The risks of consumerism were also highlighted by Dr. Mark Fendrick during a panel discussion on pharmacy drug benefits. One of the main questions the panel grappled with was whether it was right for plan sponsors to exclude certain medications from plan coverage.

“If you’re doing that just to save money, I don’t think it’s a good idea,” said Fendrick, director of the University of Michigan’s Center for Value-Based Insurance Design. “I think it’s OK if the drug has been proved to be ineffective or counterproductive or if cheaper generics of equivalent effectiveness are available. But do it for the right reasons.”

The trend of pushing more costs onto employees can end up doing more harm than good if it isn’t managed carefully, he said. “Raising deductibles and pushing more of the cost onto employees without giving them support necessary for needed treatment and medications will simply cause more of them to forgo what they need,” he said. “I’ve had patients tell me that until they exhaust their deductible, they’re not going to do many of the things I’ve told them they need to do to maintain their health. And that goes against what this whole idea of consumerism is supposed to be about.”

 

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So How Are the Financial Experts Doing?

When it comes to 401(k) performance, you’d think employees might do better with the help of the so-called experts, right? Well, maybe not.

Here’s a disturbing study I ran across today coming from researchers at Michigan State University and the University of Notre Dame: Financial experts do not make higher returns on their own investments than untrained investors.

153430966There’ve been more than a few surveys in recent years that suggest employees would like more help in managing their 401(k)s and preparing for retirement. So you’d think putting their nest eggs in the hands of “the experts”—or at least people they think are more expert than themselves—would give them some level of comfort.  But if there’s any truth to the new study mentioned above, which looks at the private portfolios of mutual-fund managers, they’d be mistaken. Among other things, the study—titled “Do Financial Experts Make Better Financial Decisions”—found the experts were “surprisingly unsuccessful” at outperforming nonprofessional investors. (The study is slated to be published in an upcoming edition of the Journal of Financial Intermediation.)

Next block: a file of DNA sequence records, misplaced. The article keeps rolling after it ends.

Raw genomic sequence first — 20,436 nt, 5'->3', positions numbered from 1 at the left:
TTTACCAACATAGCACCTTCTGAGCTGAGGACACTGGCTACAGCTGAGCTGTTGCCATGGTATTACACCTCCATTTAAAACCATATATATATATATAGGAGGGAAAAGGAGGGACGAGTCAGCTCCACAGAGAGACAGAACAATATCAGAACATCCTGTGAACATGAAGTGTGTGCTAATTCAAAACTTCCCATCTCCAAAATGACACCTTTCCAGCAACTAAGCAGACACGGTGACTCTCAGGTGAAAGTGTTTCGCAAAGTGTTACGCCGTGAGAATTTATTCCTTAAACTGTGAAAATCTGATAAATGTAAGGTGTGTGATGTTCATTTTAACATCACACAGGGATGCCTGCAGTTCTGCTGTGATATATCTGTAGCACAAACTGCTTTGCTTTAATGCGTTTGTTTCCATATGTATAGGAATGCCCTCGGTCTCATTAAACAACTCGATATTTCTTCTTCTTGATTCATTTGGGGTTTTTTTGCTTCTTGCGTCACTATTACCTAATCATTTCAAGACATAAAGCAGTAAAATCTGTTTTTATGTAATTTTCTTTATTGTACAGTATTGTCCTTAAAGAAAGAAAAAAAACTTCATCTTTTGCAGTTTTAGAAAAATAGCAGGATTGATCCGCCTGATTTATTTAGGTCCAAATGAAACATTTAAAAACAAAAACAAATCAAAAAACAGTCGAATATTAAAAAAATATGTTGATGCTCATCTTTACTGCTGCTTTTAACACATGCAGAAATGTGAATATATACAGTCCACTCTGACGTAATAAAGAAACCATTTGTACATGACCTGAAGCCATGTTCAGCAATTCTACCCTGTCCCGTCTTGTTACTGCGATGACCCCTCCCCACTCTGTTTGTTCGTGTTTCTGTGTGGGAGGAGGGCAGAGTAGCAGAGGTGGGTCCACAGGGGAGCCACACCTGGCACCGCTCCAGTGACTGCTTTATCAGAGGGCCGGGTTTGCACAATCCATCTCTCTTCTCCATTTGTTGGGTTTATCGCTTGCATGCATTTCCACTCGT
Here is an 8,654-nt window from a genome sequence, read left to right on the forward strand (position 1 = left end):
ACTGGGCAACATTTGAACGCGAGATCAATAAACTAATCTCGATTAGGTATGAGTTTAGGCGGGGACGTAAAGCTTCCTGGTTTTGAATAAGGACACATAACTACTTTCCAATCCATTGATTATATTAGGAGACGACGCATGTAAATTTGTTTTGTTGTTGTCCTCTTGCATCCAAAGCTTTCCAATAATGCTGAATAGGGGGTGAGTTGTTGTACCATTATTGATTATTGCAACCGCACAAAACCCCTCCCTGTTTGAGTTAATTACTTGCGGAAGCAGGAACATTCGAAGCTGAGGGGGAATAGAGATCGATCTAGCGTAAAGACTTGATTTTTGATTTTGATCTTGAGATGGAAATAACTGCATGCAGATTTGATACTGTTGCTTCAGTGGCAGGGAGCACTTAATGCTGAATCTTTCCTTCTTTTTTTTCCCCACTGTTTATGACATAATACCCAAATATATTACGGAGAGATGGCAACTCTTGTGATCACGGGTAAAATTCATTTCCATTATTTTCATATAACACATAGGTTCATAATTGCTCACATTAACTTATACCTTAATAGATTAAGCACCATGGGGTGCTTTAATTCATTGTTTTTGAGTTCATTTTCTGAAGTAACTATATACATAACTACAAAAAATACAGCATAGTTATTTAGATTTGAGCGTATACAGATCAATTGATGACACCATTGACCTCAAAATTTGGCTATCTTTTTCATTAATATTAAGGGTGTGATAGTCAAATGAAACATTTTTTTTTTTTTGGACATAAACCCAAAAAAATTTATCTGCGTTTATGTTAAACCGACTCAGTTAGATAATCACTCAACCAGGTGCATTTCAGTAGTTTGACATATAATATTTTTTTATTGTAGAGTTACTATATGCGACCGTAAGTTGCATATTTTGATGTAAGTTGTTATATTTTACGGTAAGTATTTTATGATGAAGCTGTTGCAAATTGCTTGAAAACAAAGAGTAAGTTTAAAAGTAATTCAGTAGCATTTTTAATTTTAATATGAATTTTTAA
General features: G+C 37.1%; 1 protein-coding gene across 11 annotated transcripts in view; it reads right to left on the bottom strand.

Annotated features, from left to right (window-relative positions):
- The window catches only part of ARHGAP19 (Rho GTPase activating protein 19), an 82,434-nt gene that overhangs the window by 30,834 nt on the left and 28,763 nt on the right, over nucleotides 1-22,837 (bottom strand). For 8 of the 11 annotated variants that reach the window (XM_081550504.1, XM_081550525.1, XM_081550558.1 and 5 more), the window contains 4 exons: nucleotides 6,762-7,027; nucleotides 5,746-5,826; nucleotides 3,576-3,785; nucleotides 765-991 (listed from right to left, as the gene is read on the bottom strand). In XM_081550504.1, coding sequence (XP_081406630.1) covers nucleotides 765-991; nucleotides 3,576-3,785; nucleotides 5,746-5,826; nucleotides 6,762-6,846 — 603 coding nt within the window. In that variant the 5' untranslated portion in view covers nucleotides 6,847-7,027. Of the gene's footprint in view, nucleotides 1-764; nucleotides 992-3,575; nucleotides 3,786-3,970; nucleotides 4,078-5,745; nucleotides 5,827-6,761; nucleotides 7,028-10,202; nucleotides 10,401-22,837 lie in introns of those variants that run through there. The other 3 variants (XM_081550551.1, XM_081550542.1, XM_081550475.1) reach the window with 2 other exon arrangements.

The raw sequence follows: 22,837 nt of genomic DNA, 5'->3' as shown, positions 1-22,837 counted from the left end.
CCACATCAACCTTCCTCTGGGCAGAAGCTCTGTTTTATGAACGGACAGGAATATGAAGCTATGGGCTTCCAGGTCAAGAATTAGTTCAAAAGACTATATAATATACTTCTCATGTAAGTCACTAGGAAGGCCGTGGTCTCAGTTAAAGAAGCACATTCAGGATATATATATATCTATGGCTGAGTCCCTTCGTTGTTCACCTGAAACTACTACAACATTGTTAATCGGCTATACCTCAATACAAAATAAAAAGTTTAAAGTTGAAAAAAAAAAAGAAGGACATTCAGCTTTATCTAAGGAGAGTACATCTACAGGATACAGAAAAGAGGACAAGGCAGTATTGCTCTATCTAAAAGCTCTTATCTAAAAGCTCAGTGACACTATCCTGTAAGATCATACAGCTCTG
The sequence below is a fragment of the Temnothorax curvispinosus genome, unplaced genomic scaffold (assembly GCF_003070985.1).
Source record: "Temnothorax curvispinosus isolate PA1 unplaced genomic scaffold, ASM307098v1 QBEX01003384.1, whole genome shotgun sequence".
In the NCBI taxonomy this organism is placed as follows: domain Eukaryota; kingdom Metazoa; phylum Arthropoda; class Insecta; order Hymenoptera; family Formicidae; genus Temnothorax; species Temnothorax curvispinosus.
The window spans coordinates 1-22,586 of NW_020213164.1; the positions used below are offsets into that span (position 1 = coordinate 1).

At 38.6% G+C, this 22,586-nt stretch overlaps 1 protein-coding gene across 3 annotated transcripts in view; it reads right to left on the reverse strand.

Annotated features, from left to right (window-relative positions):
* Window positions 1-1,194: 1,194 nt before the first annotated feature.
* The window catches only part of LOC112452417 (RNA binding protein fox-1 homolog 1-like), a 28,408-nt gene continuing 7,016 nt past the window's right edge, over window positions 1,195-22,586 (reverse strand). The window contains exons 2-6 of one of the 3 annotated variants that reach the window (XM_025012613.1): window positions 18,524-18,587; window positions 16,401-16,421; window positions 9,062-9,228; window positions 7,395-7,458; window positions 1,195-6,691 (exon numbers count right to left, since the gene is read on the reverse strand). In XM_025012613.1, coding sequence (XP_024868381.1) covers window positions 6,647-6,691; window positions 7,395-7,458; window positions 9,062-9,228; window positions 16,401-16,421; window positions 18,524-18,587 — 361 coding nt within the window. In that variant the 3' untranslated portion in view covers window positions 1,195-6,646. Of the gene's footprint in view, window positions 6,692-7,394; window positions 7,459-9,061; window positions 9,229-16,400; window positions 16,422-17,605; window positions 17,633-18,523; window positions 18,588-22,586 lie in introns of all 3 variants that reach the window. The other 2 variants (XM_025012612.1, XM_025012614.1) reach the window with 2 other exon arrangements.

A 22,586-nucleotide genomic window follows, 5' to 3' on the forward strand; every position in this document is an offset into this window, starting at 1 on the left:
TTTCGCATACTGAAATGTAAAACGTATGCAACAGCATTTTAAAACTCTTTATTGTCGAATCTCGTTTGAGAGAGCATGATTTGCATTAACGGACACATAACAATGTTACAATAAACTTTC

To reach their conclusion, the researchers—Andrei Simonov, associate professor of finance at Michigan State University, and Andriy Bodnaruk, assistant professor of finance at the University of Notre Dame—compared the portfolios of 84 mutual-fund managers in Sweden against the portfolios of untrained investors and found “no evidence that financial experts make better investment decisions than peers.”

Simonov says he’s not denying there aren’t talented fund managers out there, but does suggest that there are “very, very few of these superstars, and the average investor probably can’t afford to invest with them anyway.”

(Though the study took place in Sweden, Simonov and Bodnaruk believe the findings are just as applicable to the United States and other countries.)

Whether you’re an investor or a fiduciary, the notion that these experts aren’t performing any better than the average nonprofessional investor probably isn’t going to help you sleep any better at night. Most of us would like to think the opposite was the case, especially in an environment in which employees seem to be more stressed than ever about their financial well-being.

Employees certainly don’t need yet another thing to be frightened by. Oh BTW, Happy Halloween!

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EEOC’s Honeywell Suit Draws Protest

124666886 -- wellness biometricsThe National Business Group on Health says the Equal Employment Opportunity Commission’s recent lawsuit against Honeywell International over that company’s use of biometric screening in its wellness program “will have profound implications for any employer that offers employees wellness programs with incentives for biometric screenings.”

Employees at Honeywell could face as much $4,000 in lost incentives and surcharges in 2015 should they decline to participate in voluntary screenings of their cholesterol levels, body mass index and other measures, the Wall Street Journal reports. Other companies have similar programs in place; at Honeywell, it’s the potential size of the penalties that caught the EEOC’s attention, says the WSJ.

However, the EEOC is at least partly to blame for failing to provide the business community with clear guidelines regarding how to ensure their wellness programs comply with laws such as the Genetic Information Nondiscrimination Act and the Americans with Disabilities Act, said NBGH President Brian Marcotte.

In a statement, Marcotte said employers have been “seeking guidance from the EEOC for years” regarding this issue, yet the EEOC has failed to provide it. “Their lack of clear guidance, plus the recent legal action, conflicts with the message of HIPAA and the Affordable Care Act, which encourages the adoption and expansion of programs that benefit the health of employees and their families,” he said.

Honeywell’s troubles are just the latest example in what appears to be an ongoing battle between employers and the EEOC over what companies can and can’t do with regard to wellness programs. Last month we reported on the agency’s lawsuit against Orion Energy Systems — the EEOC contends the company’s policy of requiring medical exams and screenings violates the ADA.